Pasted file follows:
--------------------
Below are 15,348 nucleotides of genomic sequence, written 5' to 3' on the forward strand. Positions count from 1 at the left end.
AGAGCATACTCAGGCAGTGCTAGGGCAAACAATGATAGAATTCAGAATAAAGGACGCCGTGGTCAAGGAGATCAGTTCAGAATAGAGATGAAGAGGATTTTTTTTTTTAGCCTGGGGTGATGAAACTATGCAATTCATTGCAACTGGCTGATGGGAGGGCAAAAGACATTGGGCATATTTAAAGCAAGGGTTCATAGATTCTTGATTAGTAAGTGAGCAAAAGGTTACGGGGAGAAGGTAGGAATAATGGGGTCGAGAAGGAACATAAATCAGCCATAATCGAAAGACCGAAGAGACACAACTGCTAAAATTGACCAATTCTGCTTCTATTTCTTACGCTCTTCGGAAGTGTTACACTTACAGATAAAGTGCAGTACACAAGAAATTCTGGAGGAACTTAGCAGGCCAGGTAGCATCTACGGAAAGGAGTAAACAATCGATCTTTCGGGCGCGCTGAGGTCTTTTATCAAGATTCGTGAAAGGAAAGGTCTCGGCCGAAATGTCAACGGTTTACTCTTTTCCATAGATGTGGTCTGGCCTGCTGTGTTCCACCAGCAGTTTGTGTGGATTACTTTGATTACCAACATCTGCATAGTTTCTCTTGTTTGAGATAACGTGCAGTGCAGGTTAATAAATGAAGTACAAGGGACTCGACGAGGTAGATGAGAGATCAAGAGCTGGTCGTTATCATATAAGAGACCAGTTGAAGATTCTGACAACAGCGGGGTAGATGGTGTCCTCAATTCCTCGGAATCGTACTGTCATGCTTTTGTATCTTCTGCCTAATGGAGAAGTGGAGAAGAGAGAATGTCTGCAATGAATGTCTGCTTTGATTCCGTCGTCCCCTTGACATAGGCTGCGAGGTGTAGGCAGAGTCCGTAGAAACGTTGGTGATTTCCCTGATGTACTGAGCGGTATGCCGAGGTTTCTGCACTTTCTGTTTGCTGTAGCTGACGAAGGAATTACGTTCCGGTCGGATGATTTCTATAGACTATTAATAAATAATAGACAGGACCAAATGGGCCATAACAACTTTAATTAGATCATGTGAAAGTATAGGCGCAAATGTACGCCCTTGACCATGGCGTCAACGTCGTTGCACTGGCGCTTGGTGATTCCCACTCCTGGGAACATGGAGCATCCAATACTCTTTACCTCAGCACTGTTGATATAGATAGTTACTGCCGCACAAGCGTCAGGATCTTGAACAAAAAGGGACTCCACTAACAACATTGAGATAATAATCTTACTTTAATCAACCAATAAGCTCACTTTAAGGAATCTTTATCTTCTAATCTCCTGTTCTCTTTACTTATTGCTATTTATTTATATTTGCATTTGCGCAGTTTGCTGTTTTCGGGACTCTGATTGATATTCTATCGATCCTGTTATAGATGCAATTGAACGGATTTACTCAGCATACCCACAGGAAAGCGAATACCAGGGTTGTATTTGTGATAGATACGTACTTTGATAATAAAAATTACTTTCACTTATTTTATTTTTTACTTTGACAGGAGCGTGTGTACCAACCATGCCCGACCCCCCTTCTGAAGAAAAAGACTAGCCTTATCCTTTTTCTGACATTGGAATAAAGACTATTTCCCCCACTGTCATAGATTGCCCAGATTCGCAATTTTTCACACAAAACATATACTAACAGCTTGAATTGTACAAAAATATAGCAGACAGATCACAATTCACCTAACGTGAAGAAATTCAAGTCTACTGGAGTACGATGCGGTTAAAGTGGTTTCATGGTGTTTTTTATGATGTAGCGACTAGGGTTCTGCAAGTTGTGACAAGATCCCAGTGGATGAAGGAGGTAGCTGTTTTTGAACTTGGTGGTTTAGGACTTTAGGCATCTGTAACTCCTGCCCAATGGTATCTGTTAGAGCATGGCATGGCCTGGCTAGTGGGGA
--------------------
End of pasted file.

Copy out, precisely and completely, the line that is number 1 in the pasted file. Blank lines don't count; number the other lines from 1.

Below are 15,348 nucleotides of genomic sequence, written 5' to 3' on the forward strand. Positions count from 1 at the left end.